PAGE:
As the planet breaks previous seasonal heat records and forced displacement affects a record 110 million people, there is a growing imperative to invest in global public goods. These include expanding climate adaptation and mitigation, reducing extreme poverty, and addressing conflict and other global crises.
In January 2023, the World Bank Group (WBG)—the largest global development bank whose portfolio covers conflict, disasters, forced displacement, and other development challenges in low- and middle-income countries (L/MICs)—launched its “Evolution Roadmap” process. The main goal of this process is to determine how the WBG can evolve its mission, vision, operating model, and financial model to better address the current scale of global development challenges.
The World Bank held multiple regional and global consultations to inform the ongoing Evolution Roadmap process, including an NGO consultation on June 29, 2023, co-hosted by InterAction and the International Council of Voluntary Agencies (ICVA). Key outcomes from these consultations were synthesized into a final report published in September 2023. The future of the Evolution Process was further discussed at the Second Evolution Forum, which took place at the World Bank Group’s Annual Meeting in Marrakech in October 2023.
During the NGO consultation in June, InterAction and ICVA members met with WBG senior leaders and technical focal points to discuss how the WBG’s evolution can best meet the needs of vulnerable people. Many of the points raised in June were reiterated by NGOs at the WBG annual meeting in October, including those that highlighted the importance of expanding WBG partnership options to better include NGOs operating in situations of fragility, conflict, and violence (FCV).
Humanitarian and development institutions have different ways of working based on their mandates, histories, and operational realities. The WBG currently operates through a country-based model, working with national government “clients” to deliver budget support and finance in-country projects. Humanitarian NGOs tend to minimize interactions with national governments as a means of upholding the humanitarian principle of neutrality. This has contributed to NGOs having to rely on short-term funding for their responses, even in protracted crisis settings.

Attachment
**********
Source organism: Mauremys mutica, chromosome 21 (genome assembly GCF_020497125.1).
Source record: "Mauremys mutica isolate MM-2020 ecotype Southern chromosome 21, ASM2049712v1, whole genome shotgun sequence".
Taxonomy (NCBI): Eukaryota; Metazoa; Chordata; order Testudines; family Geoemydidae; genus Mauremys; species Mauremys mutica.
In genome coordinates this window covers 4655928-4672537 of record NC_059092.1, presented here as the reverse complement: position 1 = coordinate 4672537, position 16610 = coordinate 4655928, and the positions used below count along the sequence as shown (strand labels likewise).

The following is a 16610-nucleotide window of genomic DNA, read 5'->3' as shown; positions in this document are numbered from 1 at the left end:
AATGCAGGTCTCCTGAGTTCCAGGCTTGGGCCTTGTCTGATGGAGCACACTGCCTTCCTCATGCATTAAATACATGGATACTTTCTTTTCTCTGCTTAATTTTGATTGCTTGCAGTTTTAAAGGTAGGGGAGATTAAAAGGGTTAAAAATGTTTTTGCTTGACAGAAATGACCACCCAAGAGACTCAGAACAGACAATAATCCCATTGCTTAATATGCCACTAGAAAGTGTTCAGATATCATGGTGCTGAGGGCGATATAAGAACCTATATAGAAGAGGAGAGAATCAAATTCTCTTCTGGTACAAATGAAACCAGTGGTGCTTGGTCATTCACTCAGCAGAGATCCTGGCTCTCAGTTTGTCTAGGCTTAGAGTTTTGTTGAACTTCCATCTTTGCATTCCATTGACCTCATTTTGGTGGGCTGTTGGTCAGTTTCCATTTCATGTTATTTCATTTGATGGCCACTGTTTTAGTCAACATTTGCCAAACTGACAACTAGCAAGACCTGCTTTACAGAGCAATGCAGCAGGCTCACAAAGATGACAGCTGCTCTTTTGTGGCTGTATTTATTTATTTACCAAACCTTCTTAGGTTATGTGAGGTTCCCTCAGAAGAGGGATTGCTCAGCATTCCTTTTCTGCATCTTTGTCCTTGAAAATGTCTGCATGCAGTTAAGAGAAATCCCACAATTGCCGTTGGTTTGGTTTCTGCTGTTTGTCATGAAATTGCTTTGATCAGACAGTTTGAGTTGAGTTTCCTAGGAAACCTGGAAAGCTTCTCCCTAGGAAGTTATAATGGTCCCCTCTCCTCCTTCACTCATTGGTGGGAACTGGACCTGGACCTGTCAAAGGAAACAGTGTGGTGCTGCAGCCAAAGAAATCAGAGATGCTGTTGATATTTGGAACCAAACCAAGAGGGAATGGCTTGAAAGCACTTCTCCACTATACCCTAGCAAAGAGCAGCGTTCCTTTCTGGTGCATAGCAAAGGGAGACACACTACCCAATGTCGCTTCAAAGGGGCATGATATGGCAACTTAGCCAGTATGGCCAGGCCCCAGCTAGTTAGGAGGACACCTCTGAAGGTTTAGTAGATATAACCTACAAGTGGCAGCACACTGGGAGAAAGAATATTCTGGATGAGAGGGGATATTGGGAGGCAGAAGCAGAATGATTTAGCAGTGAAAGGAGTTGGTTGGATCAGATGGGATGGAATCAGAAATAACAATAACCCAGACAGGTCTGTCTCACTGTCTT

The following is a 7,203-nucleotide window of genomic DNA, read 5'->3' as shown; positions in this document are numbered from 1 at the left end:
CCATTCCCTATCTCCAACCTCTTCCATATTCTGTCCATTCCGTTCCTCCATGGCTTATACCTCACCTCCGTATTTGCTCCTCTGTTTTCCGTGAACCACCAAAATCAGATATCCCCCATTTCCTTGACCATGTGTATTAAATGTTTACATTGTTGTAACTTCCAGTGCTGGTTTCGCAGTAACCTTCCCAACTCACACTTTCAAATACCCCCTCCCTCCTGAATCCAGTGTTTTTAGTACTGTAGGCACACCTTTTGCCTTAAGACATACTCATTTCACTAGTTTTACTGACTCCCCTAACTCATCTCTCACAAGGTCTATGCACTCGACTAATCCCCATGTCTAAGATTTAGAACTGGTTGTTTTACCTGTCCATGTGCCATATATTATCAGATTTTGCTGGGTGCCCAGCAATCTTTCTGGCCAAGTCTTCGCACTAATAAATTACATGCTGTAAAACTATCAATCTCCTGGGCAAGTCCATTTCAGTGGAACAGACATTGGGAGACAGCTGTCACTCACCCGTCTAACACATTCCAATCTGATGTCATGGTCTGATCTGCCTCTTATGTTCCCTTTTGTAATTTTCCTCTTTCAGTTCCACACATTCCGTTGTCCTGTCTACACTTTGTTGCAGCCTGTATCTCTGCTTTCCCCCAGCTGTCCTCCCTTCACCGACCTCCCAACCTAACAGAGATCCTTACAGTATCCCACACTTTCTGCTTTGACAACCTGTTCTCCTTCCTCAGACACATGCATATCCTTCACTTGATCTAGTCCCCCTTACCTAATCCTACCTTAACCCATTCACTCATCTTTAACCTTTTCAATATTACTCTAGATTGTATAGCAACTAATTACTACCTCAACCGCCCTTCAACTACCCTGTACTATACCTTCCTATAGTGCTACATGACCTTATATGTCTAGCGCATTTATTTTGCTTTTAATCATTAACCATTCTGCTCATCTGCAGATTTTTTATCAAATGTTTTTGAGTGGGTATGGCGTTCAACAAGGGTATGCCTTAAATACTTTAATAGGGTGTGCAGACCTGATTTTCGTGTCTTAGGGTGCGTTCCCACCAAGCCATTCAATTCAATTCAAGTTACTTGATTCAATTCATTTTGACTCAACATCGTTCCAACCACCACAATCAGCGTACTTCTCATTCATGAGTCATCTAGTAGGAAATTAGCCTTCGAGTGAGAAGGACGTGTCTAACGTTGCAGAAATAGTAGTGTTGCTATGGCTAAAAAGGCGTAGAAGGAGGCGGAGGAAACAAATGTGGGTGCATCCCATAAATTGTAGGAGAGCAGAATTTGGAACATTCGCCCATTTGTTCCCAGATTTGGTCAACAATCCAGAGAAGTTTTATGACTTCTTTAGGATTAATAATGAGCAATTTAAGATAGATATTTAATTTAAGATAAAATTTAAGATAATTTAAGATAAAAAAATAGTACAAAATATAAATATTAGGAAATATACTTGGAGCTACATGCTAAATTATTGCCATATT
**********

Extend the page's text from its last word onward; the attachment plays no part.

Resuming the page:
However, operational realities are shifting for humanitarian and development institutions as crises become more complex. Many of the WBG’s client countries are among the most vulnerable to climate change, host and generate large numbers of displaced people, and are most burdened by unmanageable debt. Some have ineffective or non-representative governments that lack popular support. In response, InterAction and ICVA members have called on the WBG to update its operational model in FCV contexts to increase partnership options with NGOs, address difficulties in navigating governance issues, and increase risk tolerance, especially in areas controlled by non-state actors.
Additionally, to help L/MICs facing economic challenges due to worsening crises, the WBG should consider innovative financial solutions. One potential solution would be securing commitments from countries with a surplus of Special Drawing Rights (SDRs) to invest their SDR reserves into SDR-denominated bonds. It is also extremely important to the NGO community that the WBG does not shy away from investments in FCV contexts and protects concessional funding toward refugees and host communities.
With global inequalities and extreme poverty on the rise, InterAction and ICVA members join others in calling for the WBG to support stronger metrics for measuring wealth and inequality as it continues to evolve. Specifically, InterAction and ICVA encourage the use of the Palma Ratio, which is a metric that compares the income of the top 10% of a country’s population to that of the bottom 40%. By utilizing stronger metrics, the World Bank Group can continue making progress toward addressing global inequality and upholding their commitment to the Sustainable Development Goals.
InterAction and ICVA welcome the WBG’s evolution and appreciate their enthusiasm in bringing civil society into this critical and ongoing dialogue.
For more details, read our collective feedback submission HERE.